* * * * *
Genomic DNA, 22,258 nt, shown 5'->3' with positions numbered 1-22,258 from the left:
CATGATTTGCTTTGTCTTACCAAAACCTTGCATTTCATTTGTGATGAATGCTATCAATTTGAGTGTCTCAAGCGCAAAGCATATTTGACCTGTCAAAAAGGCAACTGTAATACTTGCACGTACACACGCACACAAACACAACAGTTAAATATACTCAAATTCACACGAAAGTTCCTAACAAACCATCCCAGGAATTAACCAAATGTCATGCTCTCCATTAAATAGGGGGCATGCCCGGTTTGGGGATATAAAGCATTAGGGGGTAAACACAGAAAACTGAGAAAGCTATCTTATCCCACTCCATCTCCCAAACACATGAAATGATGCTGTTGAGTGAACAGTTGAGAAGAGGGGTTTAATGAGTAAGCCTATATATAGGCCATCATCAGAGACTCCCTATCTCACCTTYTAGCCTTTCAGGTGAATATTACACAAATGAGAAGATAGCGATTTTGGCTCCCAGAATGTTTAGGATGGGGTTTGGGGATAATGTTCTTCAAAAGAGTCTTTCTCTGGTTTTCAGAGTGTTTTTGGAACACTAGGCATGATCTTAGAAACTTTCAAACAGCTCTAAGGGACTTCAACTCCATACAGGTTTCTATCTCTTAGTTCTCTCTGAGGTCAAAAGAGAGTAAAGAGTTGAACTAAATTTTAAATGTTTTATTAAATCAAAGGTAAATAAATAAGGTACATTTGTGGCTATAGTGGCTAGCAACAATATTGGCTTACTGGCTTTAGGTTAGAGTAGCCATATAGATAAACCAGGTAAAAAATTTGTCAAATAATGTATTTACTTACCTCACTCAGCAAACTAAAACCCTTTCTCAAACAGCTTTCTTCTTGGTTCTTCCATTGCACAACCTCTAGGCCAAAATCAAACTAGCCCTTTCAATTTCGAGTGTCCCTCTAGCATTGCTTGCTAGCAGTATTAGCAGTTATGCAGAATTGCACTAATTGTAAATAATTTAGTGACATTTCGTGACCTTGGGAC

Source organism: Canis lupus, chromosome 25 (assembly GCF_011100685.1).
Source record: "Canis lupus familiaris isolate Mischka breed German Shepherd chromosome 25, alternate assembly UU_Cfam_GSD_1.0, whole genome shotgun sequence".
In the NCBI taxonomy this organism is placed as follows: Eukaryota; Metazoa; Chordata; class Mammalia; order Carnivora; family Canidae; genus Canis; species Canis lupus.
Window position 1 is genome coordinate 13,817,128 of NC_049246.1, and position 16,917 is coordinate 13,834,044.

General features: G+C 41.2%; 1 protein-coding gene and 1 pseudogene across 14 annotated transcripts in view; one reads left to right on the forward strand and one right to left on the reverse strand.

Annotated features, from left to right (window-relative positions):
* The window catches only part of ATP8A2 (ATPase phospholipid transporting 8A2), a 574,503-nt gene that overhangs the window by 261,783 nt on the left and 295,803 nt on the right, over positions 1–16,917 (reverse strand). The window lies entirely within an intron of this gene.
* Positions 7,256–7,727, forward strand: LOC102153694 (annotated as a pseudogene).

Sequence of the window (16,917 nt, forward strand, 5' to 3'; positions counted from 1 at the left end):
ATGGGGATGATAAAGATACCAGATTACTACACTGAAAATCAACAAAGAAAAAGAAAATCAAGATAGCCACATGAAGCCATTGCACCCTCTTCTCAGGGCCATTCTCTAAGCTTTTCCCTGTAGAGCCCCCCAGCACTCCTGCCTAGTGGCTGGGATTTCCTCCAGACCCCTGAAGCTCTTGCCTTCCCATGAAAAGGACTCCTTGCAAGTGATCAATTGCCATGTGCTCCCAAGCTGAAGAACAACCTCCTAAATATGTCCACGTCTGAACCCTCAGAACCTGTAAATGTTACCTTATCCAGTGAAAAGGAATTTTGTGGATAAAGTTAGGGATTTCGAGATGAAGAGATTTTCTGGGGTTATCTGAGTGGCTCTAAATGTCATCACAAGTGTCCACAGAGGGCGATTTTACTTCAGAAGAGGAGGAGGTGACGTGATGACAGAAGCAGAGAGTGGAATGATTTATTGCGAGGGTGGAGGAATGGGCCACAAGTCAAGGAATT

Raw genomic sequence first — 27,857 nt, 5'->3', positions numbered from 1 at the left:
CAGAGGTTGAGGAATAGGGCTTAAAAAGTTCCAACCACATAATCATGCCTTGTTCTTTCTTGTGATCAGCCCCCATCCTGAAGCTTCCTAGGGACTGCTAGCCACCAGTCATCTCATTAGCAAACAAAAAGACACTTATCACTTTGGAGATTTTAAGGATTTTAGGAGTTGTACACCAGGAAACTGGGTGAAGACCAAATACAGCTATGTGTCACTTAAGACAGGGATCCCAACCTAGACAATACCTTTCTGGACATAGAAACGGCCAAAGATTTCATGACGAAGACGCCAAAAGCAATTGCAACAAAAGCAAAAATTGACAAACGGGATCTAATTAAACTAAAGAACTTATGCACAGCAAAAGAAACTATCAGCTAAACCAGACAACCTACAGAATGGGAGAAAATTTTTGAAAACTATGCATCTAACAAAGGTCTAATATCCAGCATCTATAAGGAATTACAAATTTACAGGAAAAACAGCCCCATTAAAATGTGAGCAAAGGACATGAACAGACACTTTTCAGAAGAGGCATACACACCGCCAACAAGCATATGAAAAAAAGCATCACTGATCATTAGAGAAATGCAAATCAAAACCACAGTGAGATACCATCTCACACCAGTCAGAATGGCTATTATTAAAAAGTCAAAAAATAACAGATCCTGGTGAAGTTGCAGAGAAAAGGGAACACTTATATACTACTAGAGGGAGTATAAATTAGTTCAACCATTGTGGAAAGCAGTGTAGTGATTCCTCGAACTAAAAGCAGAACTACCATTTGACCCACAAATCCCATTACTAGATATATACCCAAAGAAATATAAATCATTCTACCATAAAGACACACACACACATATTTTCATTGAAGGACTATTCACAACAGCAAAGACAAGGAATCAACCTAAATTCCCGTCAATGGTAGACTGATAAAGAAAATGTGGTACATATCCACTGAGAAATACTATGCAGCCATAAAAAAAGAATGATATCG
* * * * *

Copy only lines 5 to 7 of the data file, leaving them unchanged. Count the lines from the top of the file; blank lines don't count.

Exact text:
In the NCBI taxonomy this organism is placed as follows: Eukaryota; Metazoa; Chordata; class Mammalia; order Carnivora; family Canidae; genus Canis; species Canis lupus.
Window position 1 is genome coordinate 13,817,128 of NC_049246.1, and position 16,917 is coordinate 13,834,044.

General features: G+C 41.2%; 1 protein-coding gene and 1 pseudogene across 14 annotated transcripts in view; one reads left to right on the forward strand and one right to left on the reverse strand.